# Easy Memoization of recursive functions using Scalaz

Ninety-Nine Scala Problems is an excellent problem set to work throught if you want to sharpen your scala programming skills as well as brush up on your understanding of data structures and algorithms.

I’ve been slowly chipping away at the problems, and I found P59, constructing all height balanced binary trees for a given height, to be a nice case study on memoization. In this post I show you my initial implementation and how it does redundant work, and then show you how I used scalaz’s Memo to speed it up.

## The Problem

*In a height-balanced binary tree, the following property holds for every node: The height of its left subtree and the height of its right subtree are almost equal, which means their difference is not greater than one.*

*Write a method Tree.hbalTrees to construct height-balanced binary trees for a
given height with a supplied value for the nodes. The function should generate
all solutions.*

```
scala> Tree.hbalTrees(3, "x")
res0: List[Node[String]] = List(T(x T(x T(x . .) T(x . .)) T(x T(x . .) T(x . .))), T(x T(x T(x . .) T(x . .)) T(x T(x . .) .)), ...
```

## Approach

Given a balanced tree of height *n*, we have the following cases for the height
of its subtrees:

- The left subtree has height
*n - 1*and the right subtree has height*n - 1* - The left subtree has height
*n - 2*and the right subtree has height*n - 1* - The left subtree has height
*n - 1*and the right subtree has height*n - 2*

For the base cases, we return a single node for height 0 and the three possible balanced trees for height 1:

```
o o o
/ \ / \
o , o , o o
```

In the recursive case we generate the trees of height *n-1* and *n-2*. We take
all possible left/right subtree pairs from these two lists, excluding pairs
where both subtrees have height *n-2* (because these trees are already generated
in the recursive call for *n-1*). Here is the full implementation.

```
def hBalTrees[T](height: Int, value: T): List[Tree[T]] = height match {
case 0 => List(Node(value, End, End))
case 1 => List(
Node(value, Node(value, End, End), End),
Node(value, End, Node(value, End, End)),
Node(value, Node(value, End, End), Node(value, End, End)))
case n => {
val nLess1Trees = hBalTrees(height-1, value)
val nLess2Trees = hBalTrees(height-2, value)
val allTrees = nLess2Trees ++ nLess1Trees
for {
(t1, i1) <- allTrees.zipWithIndex
(t2, i2) <- allTrees.zipWithIndex if (!(i1 < nLess2Trees.length && i2 < nLess2Trees.length))
} yield {
Node(value, t1, t2)
}
}
}
```

## Duplicate work

Can you see the glaring inefficiency in the implementation? We’re calling the
function on *n - 1* and *n - 2*. Suppose we start at *n = 5*. We recursively
solve for *n = 4* and *n = 3*. When *n = 4* we recursively solve for *n = 3*
(**DUPLICATE**) and *n = 2*, and so on.

The recurrence relation for this function is *T(n) = T(n-1) + T(n-2) + O(n^2)*,
which is at least as slow as exponential runtime (the detailed analysis is not
important for our discussion).

To fix this we need to cache the values returned from recursive calls. Scalaz provides a trait that makes this trivial.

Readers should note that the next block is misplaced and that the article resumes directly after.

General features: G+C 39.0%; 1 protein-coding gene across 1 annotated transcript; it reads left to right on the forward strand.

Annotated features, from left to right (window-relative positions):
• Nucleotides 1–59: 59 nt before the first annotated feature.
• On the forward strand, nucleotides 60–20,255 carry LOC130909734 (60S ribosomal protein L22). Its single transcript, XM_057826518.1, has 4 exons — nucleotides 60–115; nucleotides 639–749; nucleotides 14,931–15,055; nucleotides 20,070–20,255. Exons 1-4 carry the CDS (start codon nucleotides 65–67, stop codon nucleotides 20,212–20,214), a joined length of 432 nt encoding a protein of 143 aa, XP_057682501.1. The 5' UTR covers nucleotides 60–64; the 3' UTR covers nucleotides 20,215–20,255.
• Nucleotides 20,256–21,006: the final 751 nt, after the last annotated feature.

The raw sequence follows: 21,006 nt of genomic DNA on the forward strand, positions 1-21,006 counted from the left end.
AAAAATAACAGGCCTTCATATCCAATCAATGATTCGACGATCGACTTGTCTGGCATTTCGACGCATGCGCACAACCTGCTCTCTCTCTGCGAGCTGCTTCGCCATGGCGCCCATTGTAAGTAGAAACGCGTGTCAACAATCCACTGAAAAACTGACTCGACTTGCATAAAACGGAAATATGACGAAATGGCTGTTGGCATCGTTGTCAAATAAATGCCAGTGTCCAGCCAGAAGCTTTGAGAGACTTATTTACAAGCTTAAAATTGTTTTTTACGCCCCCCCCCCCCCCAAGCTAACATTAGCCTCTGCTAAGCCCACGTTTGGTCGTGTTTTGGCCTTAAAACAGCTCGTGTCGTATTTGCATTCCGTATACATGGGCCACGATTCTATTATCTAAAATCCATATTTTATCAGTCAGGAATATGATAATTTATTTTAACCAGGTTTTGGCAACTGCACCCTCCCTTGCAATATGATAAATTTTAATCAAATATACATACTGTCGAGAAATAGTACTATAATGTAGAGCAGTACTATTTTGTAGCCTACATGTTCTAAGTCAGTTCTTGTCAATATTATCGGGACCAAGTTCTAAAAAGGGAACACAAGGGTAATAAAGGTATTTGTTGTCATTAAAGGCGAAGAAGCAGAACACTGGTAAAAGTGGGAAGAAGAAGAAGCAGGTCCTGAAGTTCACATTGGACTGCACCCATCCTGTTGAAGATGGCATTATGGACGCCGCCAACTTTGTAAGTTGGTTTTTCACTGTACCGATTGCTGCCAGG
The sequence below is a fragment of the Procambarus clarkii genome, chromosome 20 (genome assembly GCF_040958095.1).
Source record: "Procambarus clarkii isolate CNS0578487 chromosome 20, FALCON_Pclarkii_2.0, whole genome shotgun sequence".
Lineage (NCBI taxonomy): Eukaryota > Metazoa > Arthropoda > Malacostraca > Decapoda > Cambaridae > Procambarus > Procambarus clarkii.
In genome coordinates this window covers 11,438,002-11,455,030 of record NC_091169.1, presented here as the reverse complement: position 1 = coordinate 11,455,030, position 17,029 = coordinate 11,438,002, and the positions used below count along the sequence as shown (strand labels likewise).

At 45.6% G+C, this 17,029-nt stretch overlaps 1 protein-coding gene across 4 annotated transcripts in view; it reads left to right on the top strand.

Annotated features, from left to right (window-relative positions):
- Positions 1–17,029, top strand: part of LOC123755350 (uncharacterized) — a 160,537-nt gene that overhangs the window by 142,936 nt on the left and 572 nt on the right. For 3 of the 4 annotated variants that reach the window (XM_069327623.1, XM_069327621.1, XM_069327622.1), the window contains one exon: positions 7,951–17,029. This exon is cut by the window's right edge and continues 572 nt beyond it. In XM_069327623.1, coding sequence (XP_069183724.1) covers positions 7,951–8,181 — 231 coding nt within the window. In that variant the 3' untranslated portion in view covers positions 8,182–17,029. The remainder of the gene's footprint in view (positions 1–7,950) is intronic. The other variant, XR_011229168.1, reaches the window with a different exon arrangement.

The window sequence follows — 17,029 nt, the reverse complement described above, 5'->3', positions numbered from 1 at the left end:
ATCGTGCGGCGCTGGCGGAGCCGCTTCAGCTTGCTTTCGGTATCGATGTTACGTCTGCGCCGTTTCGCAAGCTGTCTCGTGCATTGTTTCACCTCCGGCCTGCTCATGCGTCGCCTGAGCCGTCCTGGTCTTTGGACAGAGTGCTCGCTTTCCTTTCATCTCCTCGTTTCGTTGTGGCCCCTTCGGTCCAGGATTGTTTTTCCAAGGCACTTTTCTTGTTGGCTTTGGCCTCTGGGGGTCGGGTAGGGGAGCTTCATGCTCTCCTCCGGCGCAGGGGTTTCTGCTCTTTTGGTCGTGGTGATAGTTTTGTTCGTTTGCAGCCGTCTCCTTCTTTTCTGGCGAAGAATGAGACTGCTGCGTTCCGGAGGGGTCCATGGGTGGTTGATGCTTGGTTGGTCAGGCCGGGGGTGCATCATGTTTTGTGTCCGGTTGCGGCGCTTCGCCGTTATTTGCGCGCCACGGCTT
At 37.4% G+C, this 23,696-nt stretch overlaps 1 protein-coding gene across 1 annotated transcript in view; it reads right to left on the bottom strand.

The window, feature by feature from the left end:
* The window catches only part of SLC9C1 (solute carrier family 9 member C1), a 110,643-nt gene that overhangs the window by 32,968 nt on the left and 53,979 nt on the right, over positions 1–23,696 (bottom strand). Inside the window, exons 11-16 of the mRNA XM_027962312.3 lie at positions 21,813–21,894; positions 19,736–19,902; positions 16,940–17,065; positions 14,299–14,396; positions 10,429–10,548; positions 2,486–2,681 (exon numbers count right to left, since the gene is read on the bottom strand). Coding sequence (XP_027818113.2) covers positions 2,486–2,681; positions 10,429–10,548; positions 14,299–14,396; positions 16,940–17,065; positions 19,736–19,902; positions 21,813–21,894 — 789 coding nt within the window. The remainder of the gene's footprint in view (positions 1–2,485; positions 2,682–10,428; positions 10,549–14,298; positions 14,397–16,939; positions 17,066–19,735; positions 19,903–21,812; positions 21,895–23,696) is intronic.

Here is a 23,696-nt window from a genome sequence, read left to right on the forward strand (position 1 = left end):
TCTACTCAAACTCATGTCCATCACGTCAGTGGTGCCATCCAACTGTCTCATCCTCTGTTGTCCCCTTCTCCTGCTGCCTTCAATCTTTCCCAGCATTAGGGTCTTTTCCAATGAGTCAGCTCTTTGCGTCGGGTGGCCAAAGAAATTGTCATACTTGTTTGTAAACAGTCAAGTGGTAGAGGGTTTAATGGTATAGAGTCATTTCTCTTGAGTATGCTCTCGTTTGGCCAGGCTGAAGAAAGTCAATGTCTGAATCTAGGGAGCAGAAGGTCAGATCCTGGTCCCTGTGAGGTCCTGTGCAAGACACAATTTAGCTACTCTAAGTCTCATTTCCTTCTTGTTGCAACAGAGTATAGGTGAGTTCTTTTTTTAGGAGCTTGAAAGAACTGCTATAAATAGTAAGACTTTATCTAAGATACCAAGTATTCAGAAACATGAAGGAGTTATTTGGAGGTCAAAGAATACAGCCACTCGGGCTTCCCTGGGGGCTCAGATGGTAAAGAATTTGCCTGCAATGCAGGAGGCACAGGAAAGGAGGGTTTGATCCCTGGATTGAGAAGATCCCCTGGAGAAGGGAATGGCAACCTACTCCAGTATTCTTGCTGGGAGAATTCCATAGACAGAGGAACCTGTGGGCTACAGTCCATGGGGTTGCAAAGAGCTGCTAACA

## Scalaz - Memo

Let’s look at the definition of the *Memo* trait in the Scalaz library

```
sealed trait Memo[@specialized(Int) K, @specialized(Int, Long, Double) V] {
def apply(z: K => V): K => V
}
```

It consumes a function from *K* to *V* and produces another function from *K* to
*V*. We can use Memo to create a function from a tree height (*Int*) to a list
of balanced trees with that height (*List[Tree[T]]*).

```
def hBalTreesMemo[T](value: T): Int => List[Tree[T]] =
Memo.immutableHashMapMemo[Int, List[Tree[T]]] {
case 0 => List(Node(value, End, End))
case 1 => List(
Node(value, Node(value, End, End), End),
Node(value, End, Node(value, End, End)),
Node(value, Node(value, End, End), Node(value, End, End)))
case n => {
val nLess1Trees = hBalTreesMemo(value)(n-1)
val nLess2Trees = hBalTreesMemo(value)(n-2)
val allTrees = nLess2Trees ++ nLess1Trees
for {
(t1, i1) <- allTrees.zipWithIndex
(t2, i2) <- allTrees.zipWithIndex if (!(i1 < nLess2Trees.length && i2 < nLess2Trees.length))
} yield {
Node(value, t1, t2)
}
}
}
```

The signature of the function was slightly changed to fit the type of Memo but everything else is exactly the same! Let’s see how it performs against the non-memoized implementation.

## Benchmarking

Average execution times were gathered for tree heights 1 to 4. Due to the inherent slowness of the algorithm it wasn’t practical to test above 4 with my 2014 MacBook :P.

```
| Height | Original (ms) | Memoized (ms) | Speedup |
|--------|---------------|---------------|---------|
| 1 | 2.184389 | 7.043043 | 0.31 |
| 2 | 1.546299 | 1.270925 | 1.21 |
| 3 | 0.519338 | 0.484961 | 1.07 |
| 4 | 27.109193 | 13.389669 | 2.02 |
```

The memoized version is a low slower for trees of height 1. This is because the additional cost of memoizing is much higher when the function is in its base case, which takes comparatively little time. For trees of size 4 we see a halving in runtime; a pretty solid gain.

## Conclusion

If you can recognize where your recursive functions are doing extra work you can use
the `Memo`

trait to provide speedup and almost 0 additional cost. As a further
optimization you can perform benchmarking to determine the input threshold at
which the memoized You can even swap back to the
non-memoized implementation for very small inputs.